# Idempotent Matrix and its Eigenvalues

## Problem 176

Let $A$ be an $n \times n$ matrix. We say that $A$ is **idempotent** if $A^2=A$.

**(a)** Find a nonzero, nonidentity idempotent matrix.

**(b)** Show that eigenvalues of an idempotent matrix $A$ is either $0$ or $1$.

(*The Ohio State University, Linear Algebra Final Exam Problem*)

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## Proof.

### (a) Nonzero, nonidentity idempotent matrix

Let $A=\begin{bmatrix}

0 & 1\\

0 & 1

\end{bmatrix}$. Then $A$ is a nonzero, nonidentity matrix and $A$ is idempotent since we have

\[A^2=\begin{bmatrix}

0 & 1\\

0 & 1

\end{bmatrix}\begin{bmatrix}

0 & 1\\

0 & 1

\end{bmatrix}=\begin{bmatrix}

0 & 1\\

0 & 1

\end{bmatrix}=A.\]

### (b) Eigenvalues of an idempotent matrix $A$ is either $0$ or $1$

Let $\lambda$ be an eigenvalue of the idempotent matrix $A$ and let $\mathbf{x}$ be an eigenvector corresponding to the eigenvalue $\lambda$.

Namely we have

\[A\mathbf{x}=\lambda \mathbf{x}, \mathbf{x}\neq \mathbf{0}. \tag{*} \]
Then we compute $A^2\mathbf{x}$ in two ways.

First, since $A$ is idempotent we have $A^2=A$ and thus we have

\[A^2\mathbf{x}=A\mathbf{x}\stackrel{(*)}{=} \lambda \mathbf{x}.\]

Next, we compute as follows.

\begin{align*}

A^2\mathbf{x}=A(A\mathbf{x})\stackrel{(*)}{=}A(\lambda \mathbf{x})=\lambda (A\mathbf{x})\stackrel{(*)}{=}\lambda (\lambda \mathbf{x})=\lambda^2\mathbf{x}.

\end{align*}

Comparing these two computations, we obtain

\[\lambda \mathbf{x}=\lambda^2 \mathbf{x}.\]
Since $\mathbf{x}$ is a nonzero vector (because $\mathbf{x}$ is an eigenvector), we must have

\[\lambda=\lambda^2.\]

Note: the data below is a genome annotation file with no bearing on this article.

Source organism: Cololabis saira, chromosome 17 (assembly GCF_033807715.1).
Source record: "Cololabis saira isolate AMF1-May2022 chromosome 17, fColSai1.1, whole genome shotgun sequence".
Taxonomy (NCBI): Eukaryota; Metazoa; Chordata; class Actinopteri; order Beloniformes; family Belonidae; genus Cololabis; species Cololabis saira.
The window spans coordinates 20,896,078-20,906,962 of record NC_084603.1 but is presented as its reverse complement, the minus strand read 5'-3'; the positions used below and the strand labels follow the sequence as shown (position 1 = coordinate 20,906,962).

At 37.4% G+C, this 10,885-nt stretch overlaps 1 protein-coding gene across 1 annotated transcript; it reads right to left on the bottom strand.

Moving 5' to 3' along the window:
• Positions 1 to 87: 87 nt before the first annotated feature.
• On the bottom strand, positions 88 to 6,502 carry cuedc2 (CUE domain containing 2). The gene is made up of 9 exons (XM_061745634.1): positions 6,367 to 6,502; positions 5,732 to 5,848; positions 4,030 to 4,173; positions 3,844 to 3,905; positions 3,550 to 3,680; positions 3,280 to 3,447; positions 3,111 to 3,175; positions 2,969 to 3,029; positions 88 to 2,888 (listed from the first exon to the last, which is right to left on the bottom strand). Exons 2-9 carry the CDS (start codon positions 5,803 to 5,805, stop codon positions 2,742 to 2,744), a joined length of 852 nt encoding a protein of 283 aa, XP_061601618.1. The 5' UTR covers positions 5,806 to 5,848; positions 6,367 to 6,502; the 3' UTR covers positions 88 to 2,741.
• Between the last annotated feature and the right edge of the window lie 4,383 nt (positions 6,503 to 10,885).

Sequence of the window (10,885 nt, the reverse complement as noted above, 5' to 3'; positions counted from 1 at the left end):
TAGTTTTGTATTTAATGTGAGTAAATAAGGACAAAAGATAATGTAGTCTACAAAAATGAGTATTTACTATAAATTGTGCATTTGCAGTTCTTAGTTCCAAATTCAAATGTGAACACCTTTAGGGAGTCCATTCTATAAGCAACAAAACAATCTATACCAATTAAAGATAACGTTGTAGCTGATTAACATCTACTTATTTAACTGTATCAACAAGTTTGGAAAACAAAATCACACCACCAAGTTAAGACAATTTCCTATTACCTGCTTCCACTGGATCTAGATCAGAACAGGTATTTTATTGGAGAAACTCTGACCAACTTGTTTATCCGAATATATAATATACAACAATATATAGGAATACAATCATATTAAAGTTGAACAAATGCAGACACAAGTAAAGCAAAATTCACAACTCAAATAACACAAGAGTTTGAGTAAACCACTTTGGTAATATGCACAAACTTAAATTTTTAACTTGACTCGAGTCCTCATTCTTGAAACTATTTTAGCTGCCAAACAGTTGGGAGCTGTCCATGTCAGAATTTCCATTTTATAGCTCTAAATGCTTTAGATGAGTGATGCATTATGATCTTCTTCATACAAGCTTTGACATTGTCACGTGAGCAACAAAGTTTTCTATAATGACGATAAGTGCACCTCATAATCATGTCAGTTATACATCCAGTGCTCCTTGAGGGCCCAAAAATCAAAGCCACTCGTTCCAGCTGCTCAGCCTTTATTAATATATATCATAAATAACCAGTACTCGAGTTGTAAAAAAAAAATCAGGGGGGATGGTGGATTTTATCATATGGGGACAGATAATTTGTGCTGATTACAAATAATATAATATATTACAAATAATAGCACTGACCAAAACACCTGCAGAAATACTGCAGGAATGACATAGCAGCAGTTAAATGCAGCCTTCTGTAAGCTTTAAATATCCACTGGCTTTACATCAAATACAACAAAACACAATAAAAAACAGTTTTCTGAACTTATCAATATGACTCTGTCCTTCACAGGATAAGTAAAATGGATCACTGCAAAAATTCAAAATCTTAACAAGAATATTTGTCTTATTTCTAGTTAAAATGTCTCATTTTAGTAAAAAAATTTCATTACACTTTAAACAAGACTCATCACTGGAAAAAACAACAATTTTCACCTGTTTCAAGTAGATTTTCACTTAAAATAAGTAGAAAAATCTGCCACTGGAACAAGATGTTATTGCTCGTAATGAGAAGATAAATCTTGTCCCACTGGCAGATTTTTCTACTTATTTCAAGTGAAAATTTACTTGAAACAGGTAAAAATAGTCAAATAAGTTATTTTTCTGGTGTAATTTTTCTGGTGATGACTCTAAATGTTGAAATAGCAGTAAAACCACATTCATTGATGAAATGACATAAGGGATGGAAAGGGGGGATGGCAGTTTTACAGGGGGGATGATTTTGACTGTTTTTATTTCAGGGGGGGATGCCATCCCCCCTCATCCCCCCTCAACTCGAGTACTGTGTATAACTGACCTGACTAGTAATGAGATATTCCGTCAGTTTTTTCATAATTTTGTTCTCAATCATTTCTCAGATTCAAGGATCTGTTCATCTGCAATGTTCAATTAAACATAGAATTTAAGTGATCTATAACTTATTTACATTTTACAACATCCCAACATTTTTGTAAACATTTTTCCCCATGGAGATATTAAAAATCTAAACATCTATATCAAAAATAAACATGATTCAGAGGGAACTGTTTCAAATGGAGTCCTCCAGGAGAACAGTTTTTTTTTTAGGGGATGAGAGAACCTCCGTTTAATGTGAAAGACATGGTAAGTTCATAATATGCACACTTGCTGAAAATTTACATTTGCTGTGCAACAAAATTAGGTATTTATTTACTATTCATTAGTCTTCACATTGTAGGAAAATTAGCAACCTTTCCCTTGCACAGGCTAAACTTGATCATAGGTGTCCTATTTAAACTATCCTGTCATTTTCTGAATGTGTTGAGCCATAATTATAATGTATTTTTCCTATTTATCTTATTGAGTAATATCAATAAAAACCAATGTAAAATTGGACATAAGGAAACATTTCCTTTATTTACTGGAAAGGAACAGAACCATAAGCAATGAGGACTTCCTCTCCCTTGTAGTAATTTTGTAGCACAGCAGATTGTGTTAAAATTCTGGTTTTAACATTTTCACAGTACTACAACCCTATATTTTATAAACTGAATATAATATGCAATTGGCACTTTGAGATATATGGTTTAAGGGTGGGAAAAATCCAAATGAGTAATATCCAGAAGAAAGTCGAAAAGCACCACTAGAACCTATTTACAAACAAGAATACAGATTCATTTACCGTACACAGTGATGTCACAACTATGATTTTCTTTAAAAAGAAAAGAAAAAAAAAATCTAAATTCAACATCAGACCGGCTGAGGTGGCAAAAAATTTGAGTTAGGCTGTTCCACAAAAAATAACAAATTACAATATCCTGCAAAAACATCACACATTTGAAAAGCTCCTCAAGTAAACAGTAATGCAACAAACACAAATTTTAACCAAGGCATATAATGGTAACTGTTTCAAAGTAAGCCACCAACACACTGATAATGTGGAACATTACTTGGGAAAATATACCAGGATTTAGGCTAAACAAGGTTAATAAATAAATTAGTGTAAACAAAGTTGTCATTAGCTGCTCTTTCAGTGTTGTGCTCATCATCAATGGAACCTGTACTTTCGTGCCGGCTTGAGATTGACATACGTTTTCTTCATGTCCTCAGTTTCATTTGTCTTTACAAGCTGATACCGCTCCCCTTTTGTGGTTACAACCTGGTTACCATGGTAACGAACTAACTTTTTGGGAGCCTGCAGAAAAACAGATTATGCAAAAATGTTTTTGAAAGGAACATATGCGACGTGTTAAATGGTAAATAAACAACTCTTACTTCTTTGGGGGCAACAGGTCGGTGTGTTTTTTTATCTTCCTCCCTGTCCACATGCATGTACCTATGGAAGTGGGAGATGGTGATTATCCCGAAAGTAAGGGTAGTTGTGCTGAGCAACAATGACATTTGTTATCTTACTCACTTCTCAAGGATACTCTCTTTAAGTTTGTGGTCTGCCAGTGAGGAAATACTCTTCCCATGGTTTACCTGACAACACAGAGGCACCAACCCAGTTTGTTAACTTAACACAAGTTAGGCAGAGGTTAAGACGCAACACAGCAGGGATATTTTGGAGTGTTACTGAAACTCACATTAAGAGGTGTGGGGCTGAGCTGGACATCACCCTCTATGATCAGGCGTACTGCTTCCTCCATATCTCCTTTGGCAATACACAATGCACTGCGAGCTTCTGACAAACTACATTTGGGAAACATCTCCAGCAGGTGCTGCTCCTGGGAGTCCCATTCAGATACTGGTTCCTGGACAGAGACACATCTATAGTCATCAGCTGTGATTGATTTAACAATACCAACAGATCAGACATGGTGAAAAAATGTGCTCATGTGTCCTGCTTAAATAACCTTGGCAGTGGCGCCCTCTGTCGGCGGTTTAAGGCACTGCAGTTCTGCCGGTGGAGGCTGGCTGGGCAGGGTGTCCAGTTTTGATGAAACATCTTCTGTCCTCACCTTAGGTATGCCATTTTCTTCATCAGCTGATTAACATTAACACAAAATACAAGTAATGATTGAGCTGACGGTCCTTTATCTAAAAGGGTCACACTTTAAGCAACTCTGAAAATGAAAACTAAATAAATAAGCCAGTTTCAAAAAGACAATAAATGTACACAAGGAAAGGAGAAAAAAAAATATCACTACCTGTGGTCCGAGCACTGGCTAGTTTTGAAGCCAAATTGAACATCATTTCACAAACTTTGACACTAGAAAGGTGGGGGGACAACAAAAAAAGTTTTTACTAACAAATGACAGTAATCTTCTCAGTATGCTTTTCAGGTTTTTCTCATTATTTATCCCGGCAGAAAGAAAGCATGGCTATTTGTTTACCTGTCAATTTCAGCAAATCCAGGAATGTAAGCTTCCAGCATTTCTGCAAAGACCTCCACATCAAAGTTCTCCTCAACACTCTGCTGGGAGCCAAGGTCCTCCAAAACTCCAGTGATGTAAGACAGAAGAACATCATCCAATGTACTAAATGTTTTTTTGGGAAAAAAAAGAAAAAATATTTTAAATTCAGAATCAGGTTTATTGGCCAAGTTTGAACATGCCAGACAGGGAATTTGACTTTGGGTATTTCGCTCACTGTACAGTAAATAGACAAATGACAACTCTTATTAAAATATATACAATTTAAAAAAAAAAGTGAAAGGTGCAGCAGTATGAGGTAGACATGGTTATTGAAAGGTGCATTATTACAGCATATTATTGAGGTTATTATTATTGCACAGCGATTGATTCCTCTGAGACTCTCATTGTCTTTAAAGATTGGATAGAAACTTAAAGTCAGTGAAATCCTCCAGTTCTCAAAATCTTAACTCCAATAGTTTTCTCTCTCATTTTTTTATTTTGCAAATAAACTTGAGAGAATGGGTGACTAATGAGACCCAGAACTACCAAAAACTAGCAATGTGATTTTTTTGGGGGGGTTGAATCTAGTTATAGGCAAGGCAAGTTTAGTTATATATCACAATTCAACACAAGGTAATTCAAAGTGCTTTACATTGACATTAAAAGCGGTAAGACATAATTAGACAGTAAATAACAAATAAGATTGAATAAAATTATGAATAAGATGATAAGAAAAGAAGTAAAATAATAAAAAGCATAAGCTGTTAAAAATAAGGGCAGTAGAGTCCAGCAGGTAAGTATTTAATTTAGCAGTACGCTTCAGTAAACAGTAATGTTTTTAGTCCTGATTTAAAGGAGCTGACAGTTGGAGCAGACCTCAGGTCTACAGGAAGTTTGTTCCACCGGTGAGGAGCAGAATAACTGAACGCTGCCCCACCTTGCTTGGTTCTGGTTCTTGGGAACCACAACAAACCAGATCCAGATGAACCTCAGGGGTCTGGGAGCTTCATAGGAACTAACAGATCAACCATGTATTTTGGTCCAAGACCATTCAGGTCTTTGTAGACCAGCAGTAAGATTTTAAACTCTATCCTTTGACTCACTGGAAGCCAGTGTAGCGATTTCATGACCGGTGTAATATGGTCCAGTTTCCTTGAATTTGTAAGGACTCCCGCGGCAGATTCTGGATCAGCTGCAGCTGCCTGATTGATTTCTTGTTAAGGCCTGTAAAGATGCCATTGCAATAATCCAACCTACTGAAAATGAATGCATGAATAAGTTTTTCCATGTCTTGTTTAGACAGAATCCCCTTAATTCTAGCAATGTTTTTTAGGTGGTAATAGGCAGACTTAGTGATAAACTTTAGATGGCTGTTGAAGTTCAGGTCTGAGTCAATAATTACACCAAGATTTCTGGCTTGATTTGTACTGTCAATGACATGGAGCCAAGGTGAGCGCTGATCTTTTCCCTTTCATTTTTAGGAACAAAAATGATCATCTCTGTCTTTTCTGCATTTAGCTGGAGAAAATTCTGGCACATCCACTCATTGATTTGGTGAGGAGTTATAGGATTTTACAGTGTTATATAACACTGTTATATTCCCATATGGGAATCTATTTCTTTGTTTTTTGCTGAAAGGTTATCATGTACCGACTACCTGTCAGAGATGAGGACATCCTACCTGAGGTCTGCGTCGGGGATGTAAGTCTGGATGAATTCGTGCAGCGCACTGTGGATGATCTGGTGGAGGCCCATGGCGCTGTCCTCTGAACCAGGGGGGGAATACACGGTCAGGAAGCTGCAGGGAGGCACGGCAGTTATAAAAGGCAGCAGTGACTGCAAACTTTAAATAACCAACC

Hence solving $\lambda(\lambda-1)=0$, the possible values for $\lambda$ is either $0$ or $1$.

Thus, the idempotent matrix $A$ only have eigenvalues $0$ or $1$.

## Final Exam Problems and Solution. (Linear Algebra Math 2568 at the Ohio State University)

This problem is one of the final exam problems of Linear Algebra course at the Ohio State University (Math 2568).

The other problems can be found from the links below.

- Find All the Eigenvalues of 4 by 4 Matrix
- Find a Basis of the Eigenspace Corresponding to a Given Eigenvalue
- Diagonalize a 2 by 2 Matrix if Diagonalizable
- Find an Orthonormal Basis of the Range of a Linear Transformation
- The Product of Two Nonsingular Matrices is Nonsingular
- Determine Whether Given Subsets in ℝ4 R 4 are Subspaces or Not
- Find a Basis of the Vector Space of Polynomials of Degree 2 or Less Among Given Polynomials
- Find Values of $a , b , c$ such that the Given Matrix is Diagonalizable
- Idempotent Matrix and its Eigenvalues
- Diagonalize the 3 by 3 Matrix Whose Entries are All One
- Given the Characteristic Polynomial, Find the Rank of the Matrix
- Compute $A^{10}\mathbf{v}$ Using Eigenvalues and Eigenvectors of the Matrix $A$
- Determine Whether There Exists a Nonsingular Matrix Satisfying $A^4=ABA^2+2A^3$

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## 7 Responses

[…] Since $A$ has three distinct eigenvalues, $A$ is diagonalizable. (Or, algebraic multiplicities are the same as geometric multiplicities.) Since the matrix $A$ has $0$ as an eigenvalue. Thus $A$ is not invertible. If $A$ is idempotent matrix, then the eigenvalues of $A$ is either $0$ or $1$. Thus $A$ is not an idempotent matrix. (For a proof of this fact, see the post Eigenvalues of an idempotent matrix.) […]

[…] only possible eigenvalues of an idempotent matrix are $0$ or $1$. (For a proof, see the post “Idempotent matrix and its eigenvalues“.) Let [E_0={mathbf{x}in R^n mid Amathbf{x}=mathbf{0}} text{ and } […]

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